Dripping wet, wearing only a swimsuit and a smile, I pull a sodden twenty-dollar bill out of that secret place in my swimsuit and plop myself down at a table beneath a rustling palm tree. I may be at the perfectly swank Lava Lava Beach Club at Waikoloa Resort on the Kohala Coast of the Big Island of Hawaii, but I’m not underdressed. After a week exploring some of the island’s more rustic charms, I’m surprised at how famished I am for an authentic Hawaiian beachfront destination as tasteful and relaxing as this. Happy Hour has yet to begin, and the vibe is mellow. As I look out across the blue, blue water, I’m imagining an equally swank and underdressed Elvis Presley crooning his way through the movie Blue Hawaii, and I have to admit, I get the charms of this island paradise.
The menu comes. I order a Blue Hawaii. Of course, I do. Sure, it’s a classic cocktail of the tiki era and the subject of my post today, but as I’ve learned in my brief time on the island, it’s also a way of life.
If you know the Big Island of Hawaii, you know it’s a blue skies meet blue seas lifestyle. The town of Kona epitomizes the casual hang ten surf-now-party-later attitude. It’s a town of sidewalks crowded with tourists cruising souvenir shops or enjoying raucous happy hour beers on second story verandahs overlooking Kailua Bay. The locals seem to be an odd mix of retired folks who ignore the hullabaloo and college kids who may have given up on college permanently.
Don’t come expecting all of the urban niceties of say, Honolulu, as this is a mostly rural island that sustains most of its stunning natural grandeur. Get outside of town, and you’ll find a culture all its own that includes working farms, tropical rain forests, and black sand beaches. It features lush mountains, waterfalls, and vast expanses of lava fields stretching from the base of two active volcanoes all the way to the ocean. It’s an other-worldly moonscape that makes it easy to leave the ‘real’ world behind. Yet another reason for me to order a Blue Hawaii.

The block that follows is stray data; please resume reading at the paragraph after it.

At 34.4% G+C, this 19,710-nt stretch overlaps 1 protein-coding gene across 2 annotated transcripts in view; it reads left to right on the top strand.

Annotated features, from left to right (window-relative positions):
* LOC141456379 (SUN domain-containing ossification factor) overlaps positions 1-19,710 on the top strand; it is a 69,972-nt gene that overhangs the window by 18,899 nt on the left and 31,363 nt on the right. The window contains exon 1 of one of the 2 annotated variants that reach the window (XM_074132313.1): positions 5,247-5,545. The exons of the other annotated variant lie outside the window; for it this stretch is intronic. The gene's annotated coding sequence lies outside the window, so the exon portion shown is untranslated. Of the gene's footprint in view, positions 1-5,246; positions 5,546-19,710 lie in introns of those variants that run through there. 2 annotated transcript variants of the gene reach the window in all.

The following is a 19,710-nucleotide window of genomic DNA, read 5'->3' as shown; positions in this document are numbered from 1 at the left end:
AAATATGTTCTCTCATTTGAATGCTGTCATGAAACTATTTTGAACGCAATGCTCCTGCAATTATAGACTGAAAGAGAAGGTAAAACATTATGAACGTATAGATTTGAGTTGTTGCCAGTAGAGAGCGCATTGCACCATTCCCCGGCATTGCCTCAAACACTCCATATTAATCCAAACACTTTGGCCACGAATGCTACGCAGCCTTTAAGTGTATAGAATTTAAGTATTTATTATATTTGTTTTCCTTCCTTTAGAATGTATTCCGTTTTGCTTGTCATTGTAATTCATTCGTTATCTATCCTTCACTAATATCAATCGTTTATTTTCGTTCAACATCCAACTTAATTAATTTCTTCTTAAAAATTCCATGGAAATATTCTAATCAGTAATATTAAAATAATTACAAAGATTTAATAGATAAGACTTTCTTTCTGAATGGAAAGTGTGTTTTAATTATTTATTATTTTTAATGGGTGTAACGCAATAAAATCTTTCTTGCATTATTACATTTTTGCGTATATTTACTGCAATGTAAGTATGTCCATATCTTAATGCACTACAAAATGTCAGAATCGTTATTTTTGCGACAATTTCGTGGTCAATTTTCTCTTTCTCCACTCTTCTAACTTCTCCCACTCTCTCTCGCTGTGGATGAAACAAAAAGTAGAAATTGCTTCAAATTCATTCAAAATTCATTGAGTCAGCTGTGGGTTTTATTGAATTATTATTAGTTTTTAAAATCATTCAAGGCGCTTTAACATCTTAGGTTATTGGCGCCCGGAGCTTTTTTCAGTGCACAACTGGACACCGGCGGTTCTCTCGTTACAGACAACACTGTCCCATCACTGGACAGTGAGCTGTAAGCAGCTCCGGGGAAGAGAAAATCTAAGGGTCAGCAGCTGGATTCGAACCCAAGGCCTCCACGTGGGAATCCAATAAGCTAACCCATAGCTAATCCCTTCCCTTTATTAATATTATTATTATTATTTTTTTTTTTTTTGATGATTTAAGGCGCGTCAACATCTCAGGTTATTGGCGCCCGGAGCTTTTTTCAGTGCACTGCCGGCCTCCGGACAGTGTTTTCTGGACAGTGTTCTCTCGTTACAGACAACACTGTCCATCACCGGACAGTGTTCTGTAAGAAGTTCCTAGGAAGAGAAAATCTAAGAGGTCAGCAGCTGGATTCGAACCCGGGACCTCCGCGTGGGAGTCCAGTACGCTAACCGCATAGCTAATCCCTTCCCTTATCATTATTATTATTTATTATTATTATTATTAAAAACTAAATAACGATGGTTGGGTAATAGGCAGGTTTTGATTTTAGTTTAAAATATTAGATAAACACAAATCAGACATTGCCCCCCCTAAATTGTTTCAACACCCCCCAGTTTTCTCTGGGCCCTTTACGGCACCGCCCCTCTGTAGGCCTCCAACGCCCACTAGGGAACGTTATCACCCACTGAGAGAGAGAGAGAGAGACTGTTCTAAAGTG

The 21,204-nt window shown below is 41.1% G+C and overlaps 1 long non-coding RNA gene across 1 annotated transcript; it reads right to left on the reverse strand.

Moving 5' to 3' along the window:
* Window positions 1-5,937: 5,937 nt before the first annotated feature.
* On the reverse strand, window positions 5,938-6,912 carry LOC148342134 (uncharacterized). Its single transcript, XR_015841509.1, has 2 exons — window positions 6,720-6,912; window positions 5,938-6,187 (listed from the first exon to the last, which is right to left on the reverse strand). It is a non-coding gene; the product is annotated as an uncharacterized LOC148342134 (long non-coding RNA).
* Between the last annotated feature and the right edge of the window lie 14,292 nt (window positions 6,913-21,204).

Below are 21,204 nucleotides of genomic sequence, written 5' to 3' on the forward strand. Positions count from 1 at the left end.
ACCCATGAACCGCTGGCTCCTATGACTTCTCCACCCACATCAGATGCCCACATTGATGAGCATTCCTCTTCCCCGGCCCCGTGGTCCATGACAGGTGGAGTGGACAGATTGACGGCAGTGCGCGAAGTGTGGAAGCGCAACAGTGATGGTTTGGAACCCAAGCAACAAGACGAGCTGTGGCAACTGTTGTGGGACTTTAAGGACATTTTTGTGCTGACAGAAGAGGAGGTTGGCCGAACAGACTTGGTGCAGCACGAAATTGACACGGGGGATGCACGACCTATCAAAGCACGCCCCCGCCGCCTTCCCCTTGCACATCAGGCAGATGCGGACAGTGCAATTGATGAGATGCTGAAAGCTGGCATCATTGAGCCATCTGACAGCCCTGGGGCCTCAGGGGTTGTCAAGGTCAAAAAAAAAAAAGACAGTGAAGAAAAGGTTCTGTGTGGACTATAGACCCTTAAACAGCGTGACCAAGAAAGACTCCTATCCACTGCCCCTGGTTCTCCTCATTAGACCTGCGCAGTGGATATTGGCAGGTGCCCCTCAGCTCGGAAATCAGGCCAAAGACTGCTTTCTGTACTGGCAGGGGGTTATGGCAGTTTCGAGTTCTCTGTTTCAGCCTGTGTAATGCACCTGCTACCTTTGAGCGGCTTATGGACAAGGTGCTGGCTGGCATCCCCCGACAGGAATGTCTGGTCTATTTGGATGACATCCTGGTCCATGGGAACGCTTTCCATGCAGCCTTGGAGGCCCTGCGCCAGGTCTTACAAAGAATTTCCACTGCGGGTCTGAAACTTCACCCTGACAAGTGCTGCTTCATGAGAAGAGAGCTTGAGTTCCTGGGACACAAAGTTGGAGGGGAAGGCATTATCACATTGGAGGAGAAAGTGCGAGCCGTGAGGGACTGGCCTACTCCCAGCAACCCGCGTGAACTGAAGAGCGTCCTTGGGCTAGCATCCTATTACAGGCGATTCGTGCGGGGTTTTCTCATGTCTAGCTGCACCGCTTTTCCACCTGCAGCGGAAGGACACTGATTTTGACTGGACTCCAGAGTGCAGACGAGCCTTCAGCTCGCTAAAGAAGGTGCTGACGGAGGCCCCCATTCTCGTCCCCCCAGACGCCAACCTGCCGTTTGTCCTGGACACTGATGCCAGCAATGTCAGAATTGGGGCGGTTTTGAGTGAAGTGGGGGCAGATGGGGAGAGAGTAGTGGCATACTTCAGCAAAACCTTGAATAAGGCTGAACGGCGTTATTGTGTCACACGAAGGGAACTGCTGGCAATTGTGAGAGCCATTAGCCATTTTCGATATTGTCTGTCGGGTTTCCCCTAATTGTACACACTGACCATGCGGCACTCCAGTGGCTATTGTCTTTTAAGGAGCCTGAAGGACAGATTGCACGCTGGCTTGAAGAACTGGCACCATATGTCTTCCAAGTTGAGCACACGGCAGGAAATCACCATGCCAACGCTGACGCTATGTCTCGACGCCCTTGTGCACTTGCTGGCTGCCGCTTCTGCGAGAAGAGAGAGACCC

If you know this classic cocktail, then you may realize that it has become a mixture of good intentions ruined by bad luaus. In fact, it can be one of the ugliest, crassest, most overwrought drinks I’ve ever gulped down my gullet. That’s because they’ve become victims of their own success. Lately, this mystical aggregate of quality and parity has been reduced to a bottled mix of whatnot and a catchall for vagrant grocery store juice sloshed together with blue food dye and a grade of rum that could gag a pirate. Grossly overdone, they’ve become sad jokes from a tiki culture long past.
Lava Lava Beach Club:
But nothing at Lava Lava is gross or overdone. Keeping it simple is what makes this place work. Some of the tables, like the one I chose, are right on the beach, allowing a stylish “toes-in-the-sand contemporary” vibe. And that is exactly how life partners and owners of the bar Eric von Platen Luder and Scott Dodd describe this bit of paradise they’ve carved out on the sand. Set on ten acres of jaw-droppingly beautiful beachfront property, Lava Lava is more than just a beach bar. It’s also a 120-seat open-air restaurant that serves lunch and dinner, as well as the backdrop for four contemporary Hawaiian guest cottages that were individually designed to give guests all the comforts of a well-appointed private home. It’s just the sort of laid-back barefoot luxury I was looking for. I have to admit, everything about this place hit the sweet spot for me.
As did their simple version of a Blue Hawaii. They call it Out of the Blue, and it’s closely patterned after the original 1957 version invented by Harry Yee, the legendary bartender of Hawaiian Village in Waikiki. It presents itself in the palest shade of sky blue with a restrained complement of blue Curaçao, rum, vodka, and pineapple juice, made all the more delicious by a bartender who mixed my drink with a shake, rattle, and roll– as only Elvis himself could. Aloha, indeed. GREG